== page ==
Additive Laser Metal Deposition on Carbon Materials

In current implementations of powder-bed fusion metal additive manufacturing, metal powders are directly fused to the metal substrate. To aid in the removal of the part, miniaturized truss-shaped support structures are typically used to fuse the part to the build platform. One downside of this method of manufacturing parts is that machining is required to separate the printed parts from the building platform. The present invention improves this procedure by replacing the metal platform with a novel substrate with high thermal conductivity.

Advantages:

  • Manufactured parts can help effectively spread heat.
  • The process result in parts with lower stress concentrations after installation, as there is no need for indirect bonding such as screws or fixtures, which is important for aerospace applications.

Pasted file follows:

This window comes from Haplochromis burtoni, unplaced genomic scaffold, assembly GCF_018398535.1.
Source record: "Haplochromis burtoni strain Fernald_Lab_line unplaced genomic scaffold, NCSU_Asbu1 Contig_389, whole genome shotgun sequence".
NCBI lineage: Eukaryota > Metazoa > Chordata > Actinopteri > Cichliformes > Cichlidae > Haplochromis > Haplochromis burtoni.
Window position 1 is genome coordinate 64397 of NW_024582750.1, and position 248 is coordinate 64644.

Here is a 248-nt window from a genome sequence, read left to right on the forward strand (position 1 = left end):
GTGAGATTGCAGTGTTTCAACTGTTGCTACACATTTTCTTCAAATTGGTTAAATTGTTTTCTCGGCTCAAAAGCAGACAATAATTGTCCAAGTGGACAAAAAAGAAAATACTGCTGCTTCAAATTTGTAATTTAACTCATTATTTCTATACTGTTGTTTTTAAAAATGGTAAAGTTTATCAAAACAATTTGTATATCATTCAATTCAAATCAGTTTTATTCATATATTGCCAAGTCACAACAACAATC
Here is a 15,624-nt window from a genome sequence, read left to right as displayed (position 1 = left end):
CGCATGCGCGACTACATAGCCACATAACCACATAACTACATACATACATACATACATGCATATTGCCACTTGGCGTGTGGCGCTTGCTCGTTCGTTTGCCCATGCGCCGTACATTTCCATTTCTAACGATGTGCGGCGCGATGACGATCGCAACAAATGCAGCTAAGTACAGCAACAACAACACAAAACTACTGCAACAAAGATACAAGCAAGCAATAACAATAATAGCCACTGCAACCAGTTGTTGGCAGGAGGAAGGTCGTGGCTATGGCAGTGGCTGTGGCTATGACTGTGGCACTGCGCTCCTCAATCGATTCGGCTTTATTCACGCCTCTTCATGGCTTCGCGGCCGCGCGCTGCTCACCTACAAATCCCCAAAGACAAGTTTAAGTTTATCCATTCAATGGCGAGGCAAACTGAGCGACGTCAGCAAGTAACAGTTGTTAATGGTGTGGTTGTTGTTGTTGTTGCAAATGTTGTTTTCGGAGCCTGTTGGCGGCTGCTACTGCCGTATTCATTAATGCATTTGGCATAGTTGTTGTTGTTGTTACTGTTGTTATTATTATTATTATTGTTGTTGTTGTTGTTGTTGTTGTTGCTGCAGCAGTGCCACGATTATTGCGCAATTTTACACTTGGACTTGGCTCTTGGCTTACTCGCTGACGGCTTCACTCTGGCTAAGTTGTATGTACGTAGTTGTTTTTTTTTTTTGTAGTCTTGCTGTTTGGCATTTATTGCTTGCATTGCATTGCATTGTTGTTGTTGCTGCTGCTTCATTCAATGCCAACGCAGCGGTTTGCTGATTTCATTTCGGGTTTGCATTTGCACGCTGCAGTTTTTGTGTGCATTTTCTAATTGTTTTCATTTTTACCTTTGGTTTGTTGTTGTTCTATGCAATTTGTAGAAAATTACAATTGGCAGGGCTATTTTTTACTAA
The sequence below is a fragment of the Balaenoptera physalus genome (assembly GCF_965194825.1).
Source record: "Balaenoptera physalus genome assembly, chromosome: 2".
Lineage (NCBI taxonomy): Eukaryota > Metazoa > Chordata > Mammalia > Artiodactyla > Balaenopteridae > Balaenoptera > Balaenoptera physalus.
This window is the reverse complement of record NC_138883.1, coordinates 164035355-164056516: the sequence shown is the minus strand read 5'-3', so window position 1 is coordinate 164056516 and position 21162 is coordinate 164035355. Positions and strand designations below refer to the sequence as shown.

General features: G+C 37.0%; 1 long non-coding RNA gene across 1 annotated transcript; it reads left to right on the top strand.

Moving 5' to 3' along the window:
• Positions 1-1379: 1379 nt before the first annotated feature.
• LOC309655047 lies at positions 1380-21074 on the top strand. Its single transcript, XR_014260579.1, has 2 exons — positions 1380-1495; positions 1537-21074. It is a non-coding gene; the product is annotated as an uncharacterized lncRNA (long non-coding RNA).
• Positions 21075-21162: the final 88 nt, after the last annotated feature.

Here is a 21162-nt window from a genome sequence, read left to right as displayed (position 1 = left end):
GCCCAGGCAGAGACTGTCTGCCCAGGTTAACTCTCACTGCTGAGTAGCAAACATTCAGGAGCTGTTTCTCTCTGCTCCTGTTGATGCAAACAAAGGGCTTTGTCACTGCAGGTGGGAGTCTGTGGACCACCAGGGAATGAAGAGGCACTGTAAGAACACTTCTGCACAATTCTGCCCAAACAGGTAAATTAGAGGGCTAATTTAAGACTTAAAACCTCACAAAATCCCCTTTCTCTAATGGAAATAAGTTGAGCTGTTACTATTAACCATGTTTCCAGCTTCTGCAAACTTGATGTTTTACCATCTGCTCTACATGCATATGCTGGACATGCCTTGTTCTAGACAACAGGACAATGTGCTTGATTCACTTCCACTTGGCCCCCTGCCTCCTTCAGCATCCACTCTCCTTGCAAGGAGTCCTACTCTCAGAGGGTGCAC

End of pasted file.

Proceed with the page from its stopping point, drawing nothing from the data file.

• The substrate can be used as an alternative build platform, which decreases the cost of printing with Stainless Steel or Titanium since current metal additively manufactured parts require machining to remove support, which requires either manually machining the parts or computer-controlled machining (CNC), which are both expensive and time-consuming.
  • Technology eliminates the need to print support structures.
  • The new methodology is faster, cheaper, and more environmentally friendly, since energy is provided via laser compared to conventional dissimilar material bonding methods utilizing furnaces.
  • Substantial amount of metal powder will be conserved, as there is no need to use support structures.

 

Binghamton University RB563

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